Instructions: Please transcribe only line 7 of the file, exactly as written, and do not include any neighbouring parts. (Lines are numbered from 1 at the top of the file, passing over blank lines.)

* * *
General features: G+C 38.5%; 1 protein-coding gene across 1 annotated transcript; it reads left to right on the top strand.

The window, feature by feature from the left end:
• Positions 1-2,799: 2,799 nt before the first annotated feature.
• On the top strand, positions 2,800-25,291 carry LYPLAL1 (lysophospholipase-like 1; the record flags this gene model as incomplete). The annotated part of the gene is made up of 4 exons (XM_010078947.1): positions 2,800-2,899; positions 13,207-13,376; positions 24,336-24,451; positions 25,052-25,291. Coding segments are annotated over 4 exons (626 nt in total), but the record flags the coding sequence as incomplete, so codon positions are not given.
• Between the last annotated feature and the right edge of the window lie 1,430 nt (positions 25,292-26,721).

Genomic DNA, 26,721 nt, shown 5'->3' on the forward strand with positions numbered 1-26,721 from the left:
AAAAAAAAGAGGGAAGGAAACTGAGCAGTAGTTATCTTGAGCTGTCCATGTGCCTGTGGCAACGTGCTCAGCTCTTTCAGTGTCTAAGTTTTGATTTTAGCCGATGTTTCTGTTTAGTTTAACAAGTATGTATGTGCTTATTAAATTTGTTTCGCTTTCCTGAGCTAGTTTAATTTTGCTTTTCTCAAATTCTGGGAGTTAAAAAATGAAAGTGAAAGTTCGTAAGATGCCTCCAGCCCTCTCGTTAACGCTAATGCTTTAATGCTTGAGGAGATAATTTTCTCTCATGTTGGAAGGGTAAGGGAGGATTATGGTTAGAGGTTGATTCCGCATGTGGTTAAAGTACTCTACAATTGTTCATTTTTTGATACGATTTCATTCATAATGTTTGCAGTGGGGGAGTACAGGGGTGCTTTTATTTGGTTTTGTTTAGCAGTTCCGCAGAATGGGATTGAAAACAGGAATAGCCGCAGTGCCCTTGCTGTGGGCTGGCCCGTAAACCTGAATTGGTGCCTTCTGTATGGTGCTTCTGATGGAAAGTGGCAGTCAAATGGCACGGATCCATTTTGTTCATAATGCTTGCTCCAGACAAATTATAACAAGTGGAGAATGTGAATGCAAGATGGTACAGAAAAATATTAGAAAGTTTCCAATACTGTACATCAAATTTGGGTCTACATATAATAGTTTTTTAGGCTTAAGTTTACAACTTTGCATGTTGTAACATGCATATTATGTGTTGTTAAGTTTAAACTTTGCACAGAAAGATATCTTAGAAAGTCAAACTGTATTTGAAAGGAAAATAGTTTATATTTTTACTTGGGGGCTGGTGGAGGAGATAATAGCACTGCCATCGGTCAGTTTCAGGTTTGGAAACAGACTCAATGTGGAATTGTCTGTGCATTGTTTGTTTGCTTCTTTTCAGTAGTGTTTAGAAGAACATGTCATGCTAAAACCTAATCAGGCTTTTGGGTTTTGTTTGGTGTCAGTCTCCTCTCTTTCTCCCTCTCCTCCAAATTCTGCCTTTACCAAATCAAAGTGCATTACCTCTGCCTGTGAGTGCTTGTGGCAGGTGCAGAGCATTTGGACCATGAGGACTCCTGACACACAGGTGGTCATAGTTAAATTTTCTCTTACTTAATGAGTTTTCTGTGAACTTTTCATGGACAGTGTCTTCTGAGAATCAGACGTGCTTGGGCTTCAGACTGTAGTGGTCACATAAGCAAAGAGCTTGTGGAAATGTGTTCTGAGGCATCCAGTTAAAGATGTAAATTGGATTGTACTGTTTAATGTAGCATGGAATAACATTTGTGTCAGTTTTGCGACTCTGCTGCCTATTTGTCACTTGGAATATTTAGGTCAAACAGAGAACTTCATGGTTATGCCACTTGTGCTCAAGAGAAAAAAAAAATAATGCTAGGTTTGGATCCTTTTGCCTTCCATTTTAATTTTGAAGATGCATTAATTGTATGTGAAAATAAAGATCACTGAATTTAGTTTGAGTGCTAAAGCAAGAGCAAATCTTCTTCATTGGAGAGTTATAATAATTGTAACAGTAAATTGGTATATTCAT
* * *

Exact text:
AAAAAAAAGAGGGAAGGAAACTGAGCAGTAGTTATCTTGAGCTGTCCATGTGCCTGTGGCAACGTGCTCAGCTCTTTCAGTGTCTAAGTTTTGATTTTAGCCGATGTTTCTGTTTAGTTTAACAAGTATGTATGTGCTTATTAAATTTGTTTCGCTTTCCTGAGCTAGTTTAATTTTGCTTTTCTCAAATTCTGGGAGTTAAAAAATGAAAGTGAAAGTTCGTAAGATGCCTCCAGCCCTCTCGTTAACGCTAATGCTTTAATGCTTGAGGAGATAATTTTCTCTCATGTTGGAAGGGTAAGGGAGGATTATGGTTAGAGGTTGATTCCGCATGTGGTTAAAGTACTCTACAATTGTTCATTTTTTGATACGATTTCATTCATAATGTTTGCAGTGGGGGAGTACAGGGGTGCTTTTATTTGGTTTTGTTTAGCAGTTCCGCAGAATGGGATTGAAAACAGGAATAGCCGCAGTGCCCTTGCTGTGGGCTGGCCCGTAAACCTGAATTGGTGCCTTCTGTATGGTGCTTCTGATGGAAAGTGGCAGTCAAATGGCACGGATCCATTTTGTTCATAATGCTTGCTCCAGACAAATTATAACAAGTGGAGAATGTGAATGCAAGATGGTACAGAAAAATATTAGAAAGTTTCCAATACTGTACATCAAATTTGGGTCTACATATAATAGTTTTTTAGGCTTAAGTTTACAACTTTGCATGTTGTAACATGCATATTATGTGTTGTTAAGTTTAAACTTTGCACAGAAAGATATCTTAGAAAGTCAAACTGTATTTGAAAGGAAAATAGTTTATATTTTTACTTGGGGGCTGGTGGAGGAGATAATAGCACTGCCATCGGTCAGTTTCAGGTTTGGAAACAGACTCAATGTGGAATTGTCTGTGCATTGTTTGTTTGCTTCTTTTCAGTAGTGTTTAGAAGAACATGTCATGCTAAAACCTAATCAGGCTTTTGGGTTTTGTTTGGTGTCAGTCTCCTCTCTTTCTCCCTCTCCTCCAAATTCTGCCTTTACCAAATCAAAGTGCATTACCTCTGCCTGTGAGTGCTTGTGGCAGGTGCAGAGCATTTGGACCATGAGGACTCCTGACACACAGGTGGTCATAGTTAAATTTTCTCTTACTTAATGAGTTTTCTGTGAACTTTTCATGGACAGTGTCTTCTGAGAATCAGACGTGCTTGGGCTTCAGACTGTAGTGGTCACATAAGCAAAGAGCTTGTGGAAATGTGTTCTGAGGCATCCAGTTAAAGATGTAAATTGGATTGTACTGTTTAATGTAGCATGGAATAACATTTGTGTCAGTTTTGCGACTCTGCTGCCTATTTGTCACTTGGAATATTTAGGTCAAACAGAGAACTTCATGGTTATGCCACTTGTGCTCAAGAGAAAAAAAAAATAATGCTAGGTTTGGATCCTTTTGCCTTCCATTTTAATTTTGAAGATGCATTAATTGTATGTGAAAATAAAGATCACTGAATTTAGTTTGAGTGCTAAAGCAAGAGCAAATCTTCTTCATTGGAGAGTTATAATAATTGTAACAGTAAATTGGTATATTCAT